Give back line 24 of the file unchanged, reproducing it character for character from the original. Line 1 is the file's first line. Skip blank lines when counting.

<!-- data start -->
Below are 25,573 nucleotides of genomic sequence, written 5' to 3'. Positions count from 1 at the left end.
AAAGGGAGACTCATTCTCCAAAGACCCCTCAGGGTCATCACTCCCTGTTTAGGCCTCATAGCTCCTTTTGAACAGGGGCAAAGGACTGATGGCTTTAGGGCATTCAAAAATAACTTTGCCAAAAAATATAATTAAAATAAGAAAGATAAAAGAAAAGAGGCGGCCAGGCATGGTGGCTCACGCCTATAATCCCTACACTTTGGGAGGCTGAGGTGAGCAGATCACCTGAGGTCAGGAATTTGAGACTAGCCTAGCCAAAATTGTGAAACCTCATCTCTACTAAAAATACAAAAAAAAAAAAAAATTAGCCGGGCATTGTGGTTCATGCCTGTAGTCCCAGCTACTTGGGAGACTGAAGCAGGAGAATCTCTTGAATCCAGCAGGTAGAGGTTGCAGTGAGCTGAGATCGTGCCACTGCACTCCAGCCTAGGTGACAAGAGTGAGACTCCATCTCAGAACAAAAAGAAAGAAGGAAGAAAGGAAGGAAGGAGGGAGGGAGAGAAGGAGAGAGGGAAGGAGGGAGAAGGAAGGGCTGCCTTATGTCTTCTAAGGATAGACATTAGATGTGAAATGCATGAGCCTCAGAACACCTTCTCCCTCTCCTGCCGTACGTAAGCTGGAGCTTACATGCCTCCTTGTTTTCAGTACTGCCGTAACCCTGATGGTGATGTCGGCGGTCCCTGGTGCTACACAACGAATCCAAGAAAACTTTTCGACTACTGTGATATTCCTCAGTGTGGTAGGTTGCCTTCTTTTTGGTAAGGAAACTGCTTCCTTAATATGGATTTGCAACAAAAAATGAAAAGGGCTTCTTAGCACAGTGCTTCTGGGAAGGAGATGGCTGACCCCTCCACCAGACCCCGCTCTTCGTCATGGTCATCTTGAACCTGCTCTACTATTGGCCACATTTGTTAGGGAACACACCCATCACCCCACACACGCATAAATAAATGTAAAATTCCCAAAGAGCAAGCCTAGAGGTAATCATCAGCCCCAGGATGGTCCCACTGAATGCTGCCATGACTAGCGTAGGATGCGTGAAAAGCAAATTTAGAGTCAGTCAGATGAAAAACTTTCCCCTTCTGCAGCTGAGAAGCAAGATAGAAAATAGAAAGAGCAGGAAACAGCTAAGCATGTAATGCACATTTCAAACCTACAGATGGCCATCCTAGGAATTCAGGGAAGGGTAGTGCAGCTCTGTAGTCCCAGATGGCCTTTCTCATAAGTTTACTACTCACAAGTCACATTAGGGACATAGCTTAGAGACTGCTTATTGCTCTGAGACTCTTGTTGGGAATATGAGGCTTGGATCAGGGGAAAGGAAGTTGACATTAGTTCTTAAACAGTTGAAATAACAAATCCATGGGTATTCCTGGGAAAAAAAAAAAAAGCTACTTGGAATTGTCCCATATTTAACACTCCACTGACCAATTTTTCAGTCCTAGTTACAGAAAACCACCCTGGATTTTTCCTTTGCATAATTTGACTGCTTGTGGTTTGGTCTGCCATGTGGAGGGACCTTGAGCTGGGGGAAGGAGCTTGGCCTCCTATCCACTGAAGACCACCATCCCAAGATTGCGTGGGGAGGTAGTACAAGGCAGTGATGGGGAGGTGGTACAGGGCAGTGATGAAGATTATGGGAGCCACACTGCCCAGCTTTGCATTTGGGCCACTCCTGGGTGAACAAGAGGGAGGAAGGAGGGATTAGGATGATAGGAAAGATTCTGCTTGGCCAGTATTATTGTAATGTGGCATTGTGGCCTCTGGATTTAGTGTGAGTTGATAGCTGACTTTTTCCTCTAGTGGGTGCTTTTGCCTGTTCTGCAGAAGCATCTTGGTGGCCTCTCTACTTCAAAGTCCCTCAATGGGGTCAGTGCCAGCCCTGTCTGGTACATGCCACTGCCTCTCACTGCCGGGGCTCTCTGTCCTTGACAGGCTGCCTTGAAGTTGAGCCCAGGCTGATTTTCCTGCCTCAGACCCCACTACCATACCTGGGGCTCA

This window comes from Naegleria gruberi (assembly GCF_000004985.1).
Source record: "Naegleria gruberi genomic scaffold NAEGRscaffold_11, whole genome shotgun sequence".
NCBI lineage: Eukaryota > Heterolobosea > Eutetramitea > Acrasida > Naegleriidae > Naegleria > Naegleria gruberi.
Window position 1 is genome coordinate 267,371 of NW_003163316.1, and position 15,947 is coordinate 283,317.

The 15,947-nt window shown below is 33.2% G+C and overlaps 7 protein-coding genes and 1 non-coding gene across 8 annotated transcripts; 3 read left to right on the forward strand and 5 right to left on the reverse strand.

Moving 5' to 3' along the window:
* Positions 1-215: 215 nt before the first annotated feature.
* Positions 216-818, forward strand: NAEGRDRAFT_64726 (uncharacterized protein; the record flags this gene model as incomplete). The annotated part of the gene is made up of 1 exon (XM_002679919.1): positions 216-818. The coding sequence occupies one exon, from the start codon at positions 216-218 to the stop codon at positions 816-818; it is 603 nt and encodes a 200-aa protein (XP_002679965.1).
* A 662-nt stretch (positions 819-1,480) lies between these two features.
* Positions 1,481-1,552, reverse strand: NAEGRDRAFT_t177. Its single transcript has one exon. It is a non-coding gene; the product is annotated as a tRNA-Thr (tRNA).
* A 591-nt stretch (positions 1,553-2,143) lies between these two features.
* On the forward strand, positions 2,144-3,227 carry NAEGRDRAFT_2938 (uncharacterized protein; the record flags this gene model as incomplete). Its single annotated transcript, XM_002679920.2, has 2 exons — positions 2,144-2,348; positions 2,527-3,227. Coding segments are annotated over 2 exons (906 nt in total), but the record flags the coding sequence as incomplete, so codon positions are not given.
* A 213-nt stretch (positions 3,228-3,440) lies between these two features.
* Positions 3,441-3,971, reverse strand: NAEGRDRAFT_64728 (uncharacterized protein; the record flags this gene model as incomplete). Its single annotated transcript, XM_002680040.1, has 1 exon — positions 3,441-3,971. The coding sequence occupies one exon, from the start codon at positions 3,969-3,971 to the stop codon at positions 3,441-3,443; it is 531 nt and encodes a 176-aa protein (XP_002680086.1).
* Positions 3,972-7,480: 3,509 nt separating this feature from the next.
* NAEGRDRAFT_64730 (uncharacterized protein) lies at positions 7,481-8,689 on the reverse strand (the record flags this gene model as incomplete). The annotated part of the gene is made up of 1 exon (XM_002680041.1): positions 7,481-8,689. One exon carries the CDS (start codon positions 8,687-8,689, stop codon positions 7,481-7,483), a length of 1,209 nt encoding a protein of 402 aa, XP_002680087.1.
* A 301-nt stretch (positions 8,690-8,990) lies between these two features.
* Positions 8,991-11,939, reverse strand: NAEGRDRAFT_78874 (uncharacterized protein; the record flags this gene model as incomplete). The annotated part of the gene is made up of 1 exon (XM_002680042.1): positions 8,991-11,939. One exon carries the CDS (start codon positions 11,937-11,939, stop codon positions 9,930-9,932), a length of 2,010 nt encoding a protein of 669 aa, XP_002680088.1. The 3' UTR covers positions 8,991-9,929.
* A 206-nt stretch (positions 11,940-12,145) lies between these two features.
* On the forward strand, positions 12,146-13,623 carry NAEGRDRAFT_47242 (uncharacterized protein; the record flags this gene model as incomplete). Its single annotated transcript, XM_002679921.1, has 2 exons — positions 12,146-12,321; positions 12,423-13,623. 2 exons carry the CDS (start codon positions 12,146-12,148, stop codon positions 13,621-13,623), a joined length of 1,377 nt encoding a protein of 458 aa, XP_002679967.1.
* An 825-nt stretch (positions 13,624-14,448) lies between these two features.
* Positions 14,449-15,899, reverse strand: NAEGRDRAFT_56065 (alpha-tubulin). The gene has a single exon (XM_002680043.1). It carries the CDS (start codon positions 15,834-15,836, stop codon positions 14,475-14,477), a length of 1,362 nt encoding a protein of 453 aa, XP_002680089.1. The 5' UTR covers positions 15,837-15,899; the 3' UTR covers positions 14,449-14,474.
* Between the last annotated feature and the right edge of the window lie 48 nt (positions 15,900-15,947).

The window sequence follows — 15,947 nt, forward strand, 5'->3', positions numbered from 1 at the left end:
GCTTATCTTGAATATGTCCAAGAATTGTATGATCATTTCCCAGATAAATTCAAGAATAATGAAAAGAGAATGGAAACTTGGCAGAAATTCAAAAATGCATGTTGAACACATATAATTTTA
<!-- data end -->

* Positions 14,449-15,899, reverse strand: NAEGRDRAFT_56065 (alpha-tubulin). The gene has a single exon (XM_002680043.1). It carries the CDS (start codon positions 15,834-15,836, stop codon positions 14,475-14,477), a length of 1,362 nt encoding a protein of 453 aa, XP_002680089.1. The 5' UTR covers positions 15,837-15,899; the 3' UTR covers positions 14,449-14,474.